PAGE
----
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6:02am

Sun January 11, 2015
The Salt

'Tasty': How Flavor Helped Make Us Human

Originally published on Wed January 14, 2015 11:43 am

"Flavor is the most important ingredient at the core of what we are. It created us," John McQuaid writes in his book Tasty: The Art and Science of What We Eat.
Getty Images

Our current cultural obsession with food is undeniable. But, while the advent of the foodie may be a 21st century phenomenon, from an evolutionary standpoint, flavor has long helped define who we are as a species, a new book argues.

In Tasty: the Art and Science of What We Eat, Pulitzer Prize-winning journalist John McQuaid offers a broad and deep exploration of the human relationship to flavor.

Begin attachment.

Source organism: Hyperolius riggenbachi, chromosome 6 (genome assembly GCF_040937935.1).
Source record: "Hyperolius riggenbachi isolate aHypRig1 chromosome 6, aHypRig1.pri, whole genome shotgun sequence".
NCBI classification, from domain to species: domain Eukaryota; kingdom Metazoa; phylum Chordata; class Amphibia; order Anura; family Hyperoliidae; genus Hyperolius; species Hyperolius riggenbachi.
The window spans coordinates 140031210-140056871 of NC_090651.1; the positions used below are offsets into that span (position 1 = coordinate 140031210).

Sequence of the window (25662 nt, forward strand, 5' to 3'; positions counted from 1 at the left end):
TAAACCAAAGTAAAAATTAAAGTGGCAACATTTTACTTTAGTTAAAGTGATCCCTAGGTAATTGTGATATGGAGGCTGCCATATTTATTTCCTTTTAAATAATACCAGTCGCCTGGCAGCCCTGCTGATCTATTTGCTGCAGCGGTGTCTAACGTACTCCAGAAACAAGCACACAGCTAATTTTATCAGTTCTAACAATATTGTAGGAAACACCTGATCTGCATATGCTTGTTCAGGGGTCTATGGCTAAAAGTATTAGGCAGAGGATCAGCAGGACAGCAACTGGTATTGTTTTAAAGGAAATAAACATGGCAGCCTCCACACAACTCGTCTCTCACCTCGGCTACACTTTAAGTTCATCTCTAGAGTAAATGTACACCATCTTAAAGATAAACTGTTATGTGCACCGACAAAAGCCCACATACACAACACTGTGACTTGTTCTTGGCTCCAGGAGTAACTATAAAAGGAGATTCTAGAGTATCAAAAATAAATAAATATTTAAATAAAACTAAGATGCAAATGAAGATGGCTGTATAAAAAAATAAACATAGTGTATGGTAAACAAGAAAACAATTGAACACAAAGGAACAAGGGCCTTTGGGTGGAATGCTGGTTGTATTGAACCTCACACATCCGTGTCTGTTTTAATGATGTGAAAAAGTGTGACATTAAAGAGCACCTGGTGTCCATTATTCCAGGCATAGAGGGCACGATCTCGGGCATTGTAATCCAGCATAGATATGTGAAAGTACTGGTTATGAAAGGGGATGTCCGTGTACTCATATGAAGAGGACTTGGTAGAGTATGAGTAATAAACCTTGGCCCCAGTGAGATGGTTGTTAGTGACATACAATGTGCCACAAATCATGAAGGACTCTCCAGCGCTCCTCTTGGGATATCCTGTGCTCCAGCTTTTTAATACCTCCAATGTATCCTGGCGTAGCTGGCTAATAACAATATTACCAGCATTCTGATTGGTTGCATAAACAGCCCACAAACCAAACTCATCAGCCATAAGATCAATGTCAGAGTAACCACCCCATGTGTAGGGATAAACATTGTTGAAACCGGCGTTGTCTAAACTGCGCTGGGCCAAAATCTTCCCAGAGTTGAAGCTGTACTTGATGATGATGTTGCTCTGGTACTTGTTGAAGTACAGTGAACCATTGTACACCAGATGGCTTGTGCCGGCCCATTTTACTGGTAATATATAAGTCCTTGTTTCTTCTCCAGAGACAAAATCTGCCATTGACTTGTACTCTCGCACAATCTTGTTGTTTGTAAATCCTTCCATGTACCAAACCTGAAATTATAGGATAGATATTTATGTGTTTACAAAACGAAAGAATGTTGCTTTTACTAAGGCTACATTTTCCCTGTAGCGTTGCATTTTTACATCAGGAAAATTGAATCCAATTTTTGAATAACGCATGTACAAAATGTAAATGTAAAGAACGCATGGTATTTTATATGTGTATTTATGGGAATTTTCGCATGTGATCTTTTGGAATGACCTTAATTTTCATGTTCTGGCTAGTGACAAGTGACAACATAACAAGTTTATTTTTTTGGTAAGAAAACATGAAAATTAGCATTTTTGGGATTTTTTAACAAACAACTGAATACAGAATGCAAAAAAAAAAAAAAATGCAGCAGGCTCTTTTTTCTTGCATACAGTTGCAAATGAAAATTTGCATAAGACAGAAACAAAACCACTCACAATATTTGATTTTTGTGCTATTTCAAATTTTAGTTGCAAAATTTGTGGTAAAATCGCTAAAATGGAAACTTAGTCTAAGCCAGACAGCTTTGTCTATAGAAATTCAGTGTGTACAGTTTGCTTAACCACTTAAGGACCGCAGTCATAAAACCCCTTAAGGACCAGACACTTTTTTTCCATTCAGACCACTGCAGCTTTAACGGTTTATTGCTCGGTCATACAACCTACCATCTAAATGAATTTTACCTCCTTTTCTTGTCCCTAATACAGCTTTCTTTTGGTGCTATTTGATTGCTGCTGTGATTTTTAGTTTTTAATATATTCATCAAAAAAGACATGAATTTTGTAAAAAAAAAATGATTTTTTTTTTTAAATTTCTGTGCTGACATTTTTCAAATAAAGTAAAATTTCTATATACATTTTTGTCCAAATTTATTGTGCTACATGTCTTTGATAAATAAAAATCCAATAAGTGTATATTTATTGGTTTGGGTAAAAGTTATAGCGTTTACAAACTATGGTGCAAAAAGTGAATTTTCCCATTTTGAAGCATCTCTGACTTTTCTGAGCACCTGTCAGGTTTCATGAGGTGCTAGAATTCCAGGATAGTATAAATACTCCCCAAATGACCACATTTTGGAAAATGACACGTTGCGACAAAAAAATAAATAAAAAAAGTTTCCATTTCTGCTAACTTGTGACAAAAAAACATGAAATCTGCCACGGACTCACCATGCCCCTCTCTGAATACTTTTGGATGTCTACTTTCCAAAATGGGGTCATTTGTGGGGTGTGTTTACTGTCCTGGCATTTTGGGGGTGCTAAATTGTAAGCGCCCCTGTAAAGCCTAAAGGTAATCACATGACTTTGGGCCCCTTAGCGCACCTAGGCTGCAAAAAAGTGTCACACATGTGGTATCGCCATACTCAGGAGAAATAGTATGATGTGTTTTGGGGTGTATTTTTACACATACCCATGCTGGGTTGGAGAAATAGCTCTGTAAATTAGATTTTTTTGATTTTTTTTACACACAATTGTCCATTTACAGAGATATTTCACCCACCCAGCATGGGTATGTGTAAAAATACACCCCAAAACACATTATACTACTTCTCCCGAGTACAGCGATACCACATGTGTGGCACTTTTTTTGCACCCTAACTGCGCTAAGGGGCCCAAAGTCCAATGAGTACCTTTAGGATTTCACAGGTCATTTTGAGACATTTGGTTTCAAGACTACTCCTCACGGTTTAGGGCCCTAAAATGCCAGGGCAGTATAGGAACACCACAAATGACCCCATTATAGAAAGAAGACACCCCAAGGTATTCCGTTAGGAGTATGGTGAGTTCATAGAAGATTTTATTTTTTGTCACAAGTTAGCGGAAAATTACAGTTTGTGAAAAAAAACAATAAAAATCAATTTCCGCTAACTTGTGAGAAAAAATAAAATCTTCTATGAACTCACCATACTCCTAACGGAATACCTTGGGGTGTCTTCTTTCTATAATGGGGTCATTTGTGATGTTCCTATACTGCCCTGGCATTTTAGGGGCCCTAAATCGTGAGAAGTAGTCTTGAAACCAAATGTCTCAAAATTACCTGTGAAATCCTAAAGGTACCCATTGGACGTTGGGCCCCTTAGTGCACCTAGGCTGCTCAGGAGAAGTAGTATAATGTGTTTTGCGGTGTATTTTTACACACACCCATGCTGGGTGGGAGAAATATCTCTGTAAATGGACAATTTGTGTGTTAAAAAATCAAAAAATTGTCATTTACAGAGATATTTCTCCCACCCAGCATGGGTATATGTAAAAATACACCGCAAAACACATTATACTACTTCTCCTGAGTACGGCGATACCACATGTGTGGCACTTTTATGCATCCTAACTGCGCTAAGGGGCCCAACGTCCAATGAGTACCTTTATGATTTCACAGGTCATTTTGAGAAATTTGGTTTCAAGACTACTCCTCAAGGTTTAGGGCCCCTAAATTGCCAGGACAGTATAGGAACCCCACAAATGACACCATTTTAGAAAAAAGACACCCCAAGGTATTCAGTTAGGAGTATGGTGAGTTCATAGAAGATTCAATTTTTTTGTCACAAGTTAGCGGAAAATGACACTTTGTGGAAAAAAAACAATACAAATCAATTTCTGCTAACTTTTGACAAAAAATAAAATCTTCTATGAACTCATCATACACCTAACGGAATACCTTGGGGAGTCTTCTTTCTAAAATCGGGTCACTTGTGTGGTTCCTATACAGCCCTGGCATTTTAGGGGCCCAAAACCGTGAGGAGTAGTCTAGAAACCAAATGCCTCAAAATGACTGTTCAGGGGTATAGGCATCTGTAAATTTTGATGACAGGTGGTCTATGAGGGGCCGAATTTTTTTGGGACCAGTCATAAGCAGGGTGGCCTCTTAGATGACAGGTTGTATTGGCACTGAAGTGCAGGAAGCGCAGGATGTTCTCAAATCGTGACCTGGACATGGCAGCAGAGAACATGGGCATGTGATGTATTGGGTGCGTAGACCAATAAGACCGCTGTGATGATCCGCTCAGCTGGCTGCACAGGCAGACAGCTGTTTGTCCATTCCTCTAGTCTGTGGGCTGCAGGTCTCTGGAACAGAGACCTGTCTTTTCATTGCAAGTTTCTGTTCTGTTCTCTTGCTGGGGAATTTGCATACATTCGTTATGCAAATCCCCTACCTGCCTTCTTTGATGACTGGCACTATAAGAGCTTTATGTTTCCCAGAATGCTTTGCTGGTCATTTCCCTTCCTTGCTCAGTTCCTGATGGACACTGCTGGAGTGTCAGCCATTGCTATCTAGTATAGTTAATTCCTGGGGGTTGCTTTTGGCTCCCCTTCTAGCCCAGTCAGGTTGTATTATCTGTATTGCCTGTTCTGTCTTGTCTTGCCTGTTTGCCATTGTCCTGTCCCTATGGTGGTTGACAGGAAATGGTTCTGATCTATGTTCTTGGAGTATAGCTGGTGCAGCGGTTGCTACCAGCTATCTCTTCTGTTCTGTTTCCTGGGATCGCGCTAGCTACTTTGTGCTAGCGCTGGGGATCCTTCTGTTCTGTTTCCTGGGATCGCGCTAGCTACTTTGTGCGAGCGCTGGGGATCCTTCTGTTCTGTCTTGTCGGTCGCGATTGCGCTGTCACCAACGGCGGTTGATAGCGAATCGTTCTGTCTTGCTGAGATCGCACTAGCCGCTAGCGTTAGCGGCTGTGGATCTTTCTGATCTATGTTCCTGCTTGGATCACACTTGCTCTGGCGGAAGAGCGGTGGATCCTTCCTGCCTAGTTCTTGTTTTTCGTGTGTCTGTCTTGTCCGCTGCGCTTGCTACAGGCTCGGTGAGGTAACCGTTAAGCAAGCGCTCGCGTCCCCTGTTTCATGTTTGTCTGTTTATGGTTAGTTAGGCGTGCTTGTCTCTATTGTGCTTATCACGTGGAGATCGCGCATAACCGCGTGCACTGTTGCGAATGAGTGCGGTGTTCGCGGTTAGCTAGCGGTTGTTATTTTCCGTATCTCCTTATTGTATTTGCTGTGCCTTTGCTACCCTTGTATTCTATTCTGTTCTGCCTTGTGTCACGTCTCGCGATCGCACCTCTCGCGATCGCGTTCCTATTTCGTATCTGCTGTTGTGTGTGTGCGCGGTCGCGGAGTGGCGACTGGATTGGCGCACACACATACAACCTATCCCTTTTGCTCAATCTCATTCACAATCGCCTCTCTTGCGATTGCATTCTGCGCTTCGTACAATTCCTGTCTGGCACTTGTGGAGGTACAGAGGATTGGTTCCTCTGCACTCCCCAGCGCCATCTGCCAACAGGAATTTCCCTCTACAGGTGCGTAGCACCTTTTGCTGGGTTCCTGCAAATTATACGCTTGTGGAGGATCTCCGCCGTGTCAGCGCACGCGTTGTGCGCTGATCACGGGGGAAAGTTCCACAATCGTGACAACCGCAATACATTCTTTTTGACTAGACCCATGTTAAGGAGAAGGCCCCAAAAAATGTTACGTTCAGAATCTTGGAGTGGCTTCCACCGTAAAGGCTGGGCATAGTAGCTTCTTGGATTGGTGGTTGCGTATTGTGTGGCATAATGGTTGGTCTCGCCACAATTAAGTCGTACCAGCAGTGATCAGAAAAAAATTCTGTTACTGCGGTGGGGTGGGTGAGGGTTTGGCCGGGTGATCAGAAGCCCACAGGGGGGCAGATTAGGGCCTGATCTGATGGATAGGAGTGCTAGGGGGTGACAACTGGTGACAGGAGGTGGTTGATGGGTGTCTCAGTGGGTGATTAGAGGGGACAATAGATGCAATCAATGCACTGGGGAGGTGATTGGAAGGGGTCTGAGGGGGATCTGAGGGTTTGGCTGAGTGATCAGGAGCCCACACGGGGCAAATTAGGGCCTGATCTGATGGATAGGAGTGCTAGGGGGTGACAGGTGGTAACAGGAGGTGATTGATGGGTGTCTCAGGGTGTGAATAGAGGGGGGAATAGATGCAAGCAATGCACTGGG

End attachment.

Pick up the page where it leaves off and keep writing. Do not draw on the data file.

"Flavor is the most important ingredient at the core of what we are. It created us," McQuaid writes.

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5:43am

Sun January 11, 2015
Science

A Musical Memorial For The Face Of Extinction

Originally published on Tue January 13, 2015 12:05 pm

Adam Cole NPR

Lonesome George was a celebrity tortoise. Millions of humans made the pilgrimage to see him while he lived, and his death was international news.

Why?

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5:26pm

Sat January 10, 2015
Author Interviews

'Blood Of The Tiger': Shedding Light On China's Farmed-Tiger Trade

Originally published on Sat January 10, 2015 6:47 pm

Joanne Stemberger iStockphoto

In 1991, wildlife investigator J. A. Mills went to China to verify rumors about tiger farming. She worked undercover, for the World Wildlife Fund and an organization called Traffic.

"I mainly pretended I was a student of traditional Chinese medicine to try to figure out not only what was being traded, but why it was being traded," Mills tells NPR's Arun Rath.

She says she found China's first tiger farm — complete with a hand-written ledgers filling up with orders for tiger bone.